Even though certain pooling practices are technically illegal, it does not guarantee the activity will not occur.  Similarly, removing a percentage of a waiter’s tips to cover the corresponding exchange fees on card-based transactions is also illegal, but has been seen to occur.

Cash for Budgeting

One reason cash seems to stay a critical part of the financial marketplace is its ability to act as a built-in budgeting mechanism. The envelope system2, a budgeting technique pushed into the limelight by personal finance gurus such as Dave Ramsey, functions by having followers shift to a predominantly cash-based way of living.

Once a person determines how much of the funds available from their paycheck will be allocated to certain expenses, they physically place the corresponding funds in an envelope labeled for that purpose. The method states that, once an envelope is empty, no additional spending is allowed in that category.  Spending can continue once until the envelope funds are replenished with their next salary payment.

Pocket full of Cash Still KingThe survey also supported the fact that Millennials are not as resistant to paying in cash as the rumor mill would have you believe. Not only do many Millennials use cash as a method for staying on budget, they do so more often than those belonging to the Baby Boomer generation at a rate of 40 percent to 30 percent.

Women are more likely to take part in this cash budgeting trick than men, at a rate of 39 percent and 29 percent respectively, though the practice has decent footing across the board.

Confidence in Consumer Banking Institutions

Though budgeting is a significant contributor to the use of cash by Millennials, it is only part of the story.  In 2014, a study was completed between San Diego State University and the University of Georgia3.  The study determined one of the biggest influencers of the use of cash among this youngest working generation is the general distrust of banks and other financial institutions 4.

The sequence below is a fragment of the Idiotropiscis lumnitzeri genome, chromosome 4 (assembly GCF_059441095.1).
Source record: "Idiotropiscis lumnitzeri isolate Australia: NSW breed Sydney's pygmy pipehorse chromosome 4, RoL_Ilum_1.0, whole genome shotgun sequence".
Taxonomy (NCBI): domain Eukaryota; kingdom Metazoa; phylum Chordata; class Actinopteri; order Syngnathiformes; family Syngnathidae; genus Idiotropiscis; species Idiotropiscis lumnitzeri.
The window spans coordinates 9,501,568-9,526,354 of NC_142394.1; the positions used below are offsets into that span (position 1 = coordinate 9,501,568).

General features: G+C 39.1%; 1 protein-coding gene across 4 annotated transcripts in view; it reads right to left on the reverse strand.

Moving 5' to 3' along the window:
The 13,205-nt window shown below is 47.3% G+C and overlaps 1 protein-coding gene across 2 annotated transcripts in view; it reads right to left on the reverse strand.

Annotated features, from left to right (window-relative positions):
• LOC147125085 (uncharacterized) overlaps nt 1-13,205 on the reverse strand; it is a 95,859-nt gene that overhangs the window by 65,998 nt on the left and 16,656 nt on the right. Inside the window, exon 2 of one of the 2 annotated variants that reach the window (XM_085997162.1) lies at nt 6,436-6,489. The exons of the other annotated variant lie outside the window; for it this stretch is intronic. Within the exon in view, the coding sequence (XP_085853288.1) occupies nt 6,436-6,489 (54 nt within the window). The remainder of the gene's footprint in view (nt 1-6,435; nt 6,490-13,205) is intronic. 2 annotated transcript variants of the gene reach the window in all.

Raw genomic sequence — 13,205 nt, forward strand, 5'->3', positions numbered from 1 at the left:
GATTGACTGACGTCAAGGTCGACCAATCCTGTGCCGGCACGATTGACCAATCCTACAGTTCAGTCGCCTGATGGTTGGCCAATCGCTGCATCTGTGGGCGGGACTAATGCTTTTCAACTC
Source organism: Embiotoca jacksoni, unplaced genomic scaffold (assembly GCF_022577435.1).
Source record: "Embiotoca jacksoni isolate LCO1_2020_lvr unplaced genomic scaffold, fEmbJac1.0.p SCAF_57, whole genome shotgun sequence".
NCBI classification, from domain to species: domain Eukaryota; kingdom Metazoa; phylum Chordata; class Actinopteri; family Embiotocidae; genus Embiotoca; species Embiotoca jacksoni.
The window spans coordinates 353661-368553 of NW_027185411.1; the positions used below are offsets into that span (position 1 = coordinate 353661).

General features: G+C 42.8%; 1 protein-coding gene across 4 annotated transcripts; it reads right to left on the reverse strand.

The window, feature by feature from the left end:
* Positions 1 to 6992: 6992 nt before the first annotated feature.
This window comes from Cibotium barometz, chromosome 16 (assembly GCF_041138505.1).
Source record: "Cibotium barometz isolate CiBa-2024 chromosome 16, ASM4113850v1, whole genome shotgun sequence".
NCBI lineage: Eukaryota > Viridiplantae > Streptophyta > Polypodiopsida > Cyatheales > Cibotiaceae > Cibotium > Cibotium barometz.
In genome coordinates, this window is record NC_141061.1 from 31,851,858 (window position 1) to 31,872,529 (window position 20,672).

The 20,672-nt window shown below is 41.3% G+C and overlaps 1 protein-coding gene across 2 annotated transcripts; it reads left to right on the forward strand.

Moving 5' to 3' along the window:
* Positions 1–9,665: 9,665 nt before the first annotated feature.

This distrust is bred from the constant flow of predominately negative information about business practices in the financial industry.   The ability to feel connected with a large digital network of others who feel similarly amplifies this effect. The feeling of connectedness makes younger generations feel more empowered that they can make a difference, as they are more aware of the number of like-minded people.

Recent high-profile data breaches5, such as the Target data breach in reported in 20136, have also increased consumer anxiety around the use of card-based payment methods, such as debit or credit card purchases, leading to an increase in the number of cash sales. Security concerns were most notably expressed by older generations but were also a significant presence across every generation.

Cash Offers Security

When it comes to a secure payment method for closing out a transaction, cash is almost unbeatable.  You do not have to worry about someone gaining access to your bank account when you hand the cashier a $20.  This remains true regardless of what happens to the store’s point-of-sale system on the backend.

Cash has maintained its popularity for smaller retail transactions, generally defined as those below $20.  Transactions under $10 are completed in cash about two-thirds of the time based on a study conducted by the Federal Reserve whose results were published in 2014 7. In contrast, across all transactions, mobile and text-based payment options only accounted for less than 0.005 percent of all payment activities.

Cash and Debit are NOT the Same